In 2016, councils spent almost £387m purchasing shopping centres, according to analysis by real estate advisors Savills. These transactions accounted for 13% of all UK shopping centre deals and 44% of all deals below £100m, suggesting councils are often investing in retail premises in smaller towns and cities.
Though a thriving town centre has traditionally been vital to a healthy local economy, with retail as a sector undergoing profound change due to the growth of internet shopping, there are serious questions over whether this makes for a sound investment.
LGC’s research found shopping centres or retail premises often accounted for a significant proportion of a council’s investment property portfolio. Overall, 52 of the 265 councils that responded to our freedom of information request said a shopping centre or retail premises was their largest property. In 14% of councils this accounted for more than half of their total investment property.
Often councils will have acquired ownership of these premises prior to 2010. However LGC’s research identified a number which had made more recent purchases.
East Northamptonshire BC spent £3.9m on a retail site in Rushden town centre earlier this year that is currently home to a Wilko and an Iceland. It is the council’s only property purchase since 2010 specifically to generate an income and is part of a strategy to operate more commercially.
Chorley BC bought the 34-unit Market Walk shopping centre in November 2013 for £23m. However, the latest figures provided to LGC by the council show it is now valued at less than £21m.
In a statement Chorley leader Alistair Bradley (Lab) said the drop in valuation was mainly due to “national influences such as uncertainties around Brexit” but the council viewed Market Walk as a “long-term asset and a means to shape, influence and strengthen Chorley town centre going forward”.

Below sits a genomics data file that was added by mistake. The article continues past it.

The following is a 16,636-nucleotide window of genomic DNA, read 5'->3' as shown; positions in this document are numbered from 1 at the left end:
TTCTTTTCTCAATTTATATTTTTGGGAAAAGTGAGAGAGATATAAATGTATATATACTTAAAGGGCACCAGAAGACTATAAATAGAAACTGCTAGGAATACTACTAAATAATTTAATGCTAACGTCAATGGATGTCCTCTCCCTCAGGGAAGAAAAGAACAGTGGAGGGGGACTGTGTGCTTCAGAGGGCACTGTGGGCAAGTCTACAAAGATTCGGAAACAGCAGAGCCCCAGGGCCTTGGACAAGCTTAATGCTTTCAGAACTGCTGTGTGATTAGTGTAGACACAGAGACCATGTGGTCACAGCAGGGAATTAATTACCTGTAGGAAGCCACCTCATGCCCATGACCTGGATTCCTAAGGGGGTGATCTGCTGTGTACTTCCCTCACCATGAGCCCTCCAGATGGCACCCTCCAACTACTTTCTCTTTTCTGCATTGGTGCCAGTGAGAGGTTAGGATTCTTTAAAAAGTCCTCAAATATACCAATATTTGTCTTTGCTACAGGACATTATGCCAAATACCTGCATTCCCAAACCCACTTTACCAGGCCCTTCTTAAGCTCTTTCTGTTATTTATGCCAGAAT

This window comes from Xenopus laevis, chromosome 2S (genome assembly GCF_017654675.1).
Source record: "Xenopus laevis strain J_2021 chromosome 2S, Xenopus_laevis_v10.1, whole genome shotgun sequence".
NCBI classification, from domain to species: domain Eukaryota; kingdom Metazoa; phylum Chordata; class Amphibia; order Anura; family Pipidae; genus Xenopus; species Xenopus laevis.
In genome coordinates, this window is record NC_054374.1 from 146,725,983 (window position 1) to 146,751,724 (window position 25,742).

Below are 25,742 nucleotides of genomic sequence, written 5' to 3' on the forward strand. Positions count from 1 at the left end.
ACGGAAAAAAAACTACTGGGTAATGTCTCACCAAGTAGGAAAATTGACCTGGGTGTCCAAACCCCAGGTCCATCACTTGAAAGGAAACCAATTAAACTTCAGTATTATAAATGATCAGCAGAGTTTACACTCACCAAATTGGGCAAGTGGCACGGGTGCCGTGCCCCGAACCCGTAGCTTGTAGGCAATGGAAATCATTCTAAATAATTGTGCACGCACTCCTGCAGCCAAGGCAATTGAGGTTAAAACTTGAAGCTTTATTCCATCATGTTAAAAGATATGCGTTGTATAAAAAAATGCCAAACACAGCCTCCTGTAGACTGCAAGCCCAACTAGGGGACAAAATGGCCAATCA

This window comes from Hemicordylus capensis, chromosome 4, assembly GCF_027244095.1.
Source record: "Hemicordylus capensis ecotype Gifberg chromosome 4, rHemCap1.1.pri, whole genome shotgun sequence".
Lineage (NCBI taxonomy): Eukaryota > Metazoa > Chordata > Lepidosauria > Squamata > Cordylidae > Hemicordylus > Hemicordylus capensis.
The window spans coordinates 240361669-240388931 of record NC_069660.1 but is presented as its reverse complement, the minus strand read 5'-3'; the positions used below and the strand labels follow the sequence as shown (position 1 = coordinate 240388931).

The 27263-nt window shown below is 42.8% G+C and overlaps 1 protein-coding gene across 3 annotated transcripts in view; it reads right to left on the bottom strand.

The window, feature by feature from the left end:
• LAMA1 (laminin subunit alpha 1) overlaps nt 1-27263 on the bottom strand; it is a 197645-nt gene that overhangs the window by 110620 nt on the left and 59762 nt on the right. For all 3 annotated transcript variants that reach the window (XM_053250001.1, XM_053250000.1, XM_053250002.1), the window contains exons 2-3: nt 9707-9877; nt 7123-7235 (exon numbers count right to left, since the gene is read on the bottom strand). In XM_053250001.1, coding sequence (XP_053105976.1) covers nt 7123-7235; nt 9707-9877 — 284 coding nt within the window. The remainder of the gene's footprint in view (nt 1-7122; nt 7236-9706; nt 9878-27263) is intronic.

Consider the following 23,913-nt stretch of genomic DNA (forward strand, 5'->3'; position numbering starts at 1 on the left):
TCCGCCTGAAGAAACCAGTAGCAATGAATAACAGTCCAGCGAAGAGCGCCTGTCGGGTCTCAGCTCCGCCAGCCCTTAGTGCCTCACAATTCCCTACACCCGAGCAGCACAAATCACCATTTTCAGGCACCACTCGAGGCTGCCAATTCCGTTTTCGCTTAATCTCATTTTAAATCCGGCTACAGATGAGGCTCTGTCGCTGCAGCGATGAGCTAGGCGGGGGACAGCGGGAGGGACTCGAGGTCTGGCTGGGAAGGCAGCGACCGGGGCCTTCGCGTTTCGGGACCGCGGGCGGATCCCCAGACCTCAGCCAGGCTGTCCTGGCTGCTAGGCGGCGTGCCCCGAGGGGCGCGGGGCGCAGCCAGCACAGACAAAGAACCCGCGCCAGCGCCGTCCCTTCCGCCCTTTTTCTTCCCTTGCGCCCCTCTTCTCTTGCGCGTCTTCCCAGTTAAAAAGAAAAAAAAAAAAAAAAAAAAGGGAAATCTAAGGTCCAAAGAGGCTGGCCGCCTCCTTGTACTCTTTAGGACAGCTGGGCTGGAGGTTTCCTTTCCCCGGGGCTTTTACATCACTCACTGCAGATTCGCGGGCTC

Other recent high profile examples include Surrey Heath BC’s £94m purchase of The Strand shopping centre in Camberley, Walsall MBC’s £13m purchase of the town’s Saddlers shopping centre and Sefton MBC’s purchase of The Strand shopping centre in Bootle for a reported £32.5m.
All the purchases are intended to support the councils’ regeneration plans as well as return an income.
Nigel Wilcock, executive director of the Institute of Economic Development which represents professionals working in the field, told LGC he could understand the “thinking” of councils taking this approach but warned many of the properties were “probably not blue chip assets”.
“When the market turns against you, where do your objectives lie? Is your objective principally to support the local high street or SME community, or is it to make commercial returns? It’s a pretty tough call for councillors when you’ve got to pick one or the other,” he said.
Some councils are taking a more hard-headed approach from the outset. Mansfield DC owns the town’s shopping centre but of the £24m of income generating property it has purchased since 2010 just £3m of that was spent on retail with the purchase of a Volkswagen car showroom in Glasgow. The council’s director of commerce and corporate services Mick Andrews told LGC the council had not ruled out retail but it had to be in ”really strong area”.
Gareth Davies, head of public service at Mazars, told LGC risk assessments of retail properties needed to particularly good. “Shops are closing particularly under pressure from internet shopping so what kind of retail is this? With Amazon moving into the grocery market, are supermarkets as safe as they look? What does the council know that the private sector doesn’t?”
However, Ed Cooke, chief executive of Revo, formerly the British Council of Shopping Centres, told LGC councils’ ability to borrow cheaply and over long periods of time meant they often had a “different risk profile from the private equity vehicles they might be buying from”.
“So long as proper due diligence is done and the council has the right resources and capability in place [to manage the asset], and those are two fairly big ifs, then retail can certainly be an asset worth investing in,” he said.
He said there had been a definite “shift” in the market with the private sector increasingly working with council owners to provide the expertise in managing retail premises that councils did not have in-house, rather than owning the premises themselves. In Sefton for example the council is working with the asset manager that the centre was purchased from.
If the private sector is admitting defeat in some places, then questions must be asked about the level of risk councils are taking on when investing in retail premises outide of major centres. However, their cheaper finance and ability to live with lower level rents, particualrly if they can generate returns through business rates and local economic activity more generally, puts councils in a significantly different position. As our town centres undergo a period of profound change in many ways it seems only right that local government has its hands on the levers to shape that.